In the game, he shows you a domain like BANCOFAMERICAN.COM and asks you whether or not the domain really belongs to Bank of America? The game then shows you lots of domains, asking you Yes or No. There are a lot of domains out there that you would never think belong to BofA:
Looking at these domains above, you’d never be able to distinguish them from phishing domains:
When I first played this game, my score sucked. I tried to tell the difference between them by visual inspection alone. It cannot be done, there’s no rhyme or reason to it. If I, as a security professional, can’t tell the difference, how do we expect the average user to do it?
One way is to do a WHOIS lookup on all of the links. Of course, 0% of people on the Internet even know what a WHOIS lookup is (figure rounded down). If you get a message in your email from Bank of America and it contains a link that doesn’t point to something you recognize, how would you ever know that it’s legitimate simply by visual inspection?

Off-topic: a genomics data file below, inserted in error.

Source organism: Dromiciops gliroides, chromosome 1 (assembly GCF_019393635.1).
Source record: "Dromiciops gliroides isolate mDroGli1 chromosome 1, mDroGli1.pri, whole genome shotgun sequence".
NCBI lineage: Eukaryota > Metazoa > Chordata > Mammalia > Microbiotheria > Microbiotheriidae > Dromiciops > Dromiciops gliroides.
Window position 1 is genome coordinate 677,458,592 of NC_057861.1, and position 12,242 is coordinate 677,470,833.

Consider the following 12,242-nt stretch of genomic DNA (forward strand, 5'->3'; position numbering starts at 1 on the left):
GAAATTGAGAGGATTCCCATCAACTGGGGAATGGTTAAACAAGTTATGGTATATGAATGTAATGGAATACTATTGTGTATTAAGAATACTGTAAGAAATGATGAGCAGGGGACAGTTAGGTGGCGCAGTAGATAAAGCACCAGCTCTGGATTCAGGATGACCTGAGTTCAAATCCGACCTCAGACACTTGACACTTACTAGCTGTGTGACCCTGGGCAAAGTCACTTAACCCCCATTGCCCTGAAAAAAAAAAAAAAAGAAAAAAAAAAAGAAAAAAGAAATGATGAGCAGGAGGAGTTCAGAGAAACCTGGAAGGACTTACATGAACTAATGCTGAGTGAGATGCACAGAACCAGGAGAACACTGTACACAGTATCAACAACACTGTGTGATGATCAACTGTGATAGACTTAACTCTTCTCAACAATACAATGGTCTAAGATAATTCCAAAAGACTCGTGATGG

However, it’s not as bad as it sounds. While Bank of America does have a lot of domains registered to them, it doesn’t mean they use all of them. They may buy them up in advance to avoid somebody else purchasing them, squatting on them and forcing them to pay up a lot more money later on.
Or, they may buy up whatever combinations they can think of so phishers cannot use them later on. That, of course, is a game they will never win because phishers can come up with an almost infinite number of domains that sound legitimate that BofA never thought to pre-acquire. They can also use HTML tricks to conceal the real URL direction (many users do not hover their mouse over the link to see where it actually goes).
I don’t know who BofA sends mail as; but going by the number of domains they have registered there is a lot they could send as.
Let’s hope they never do.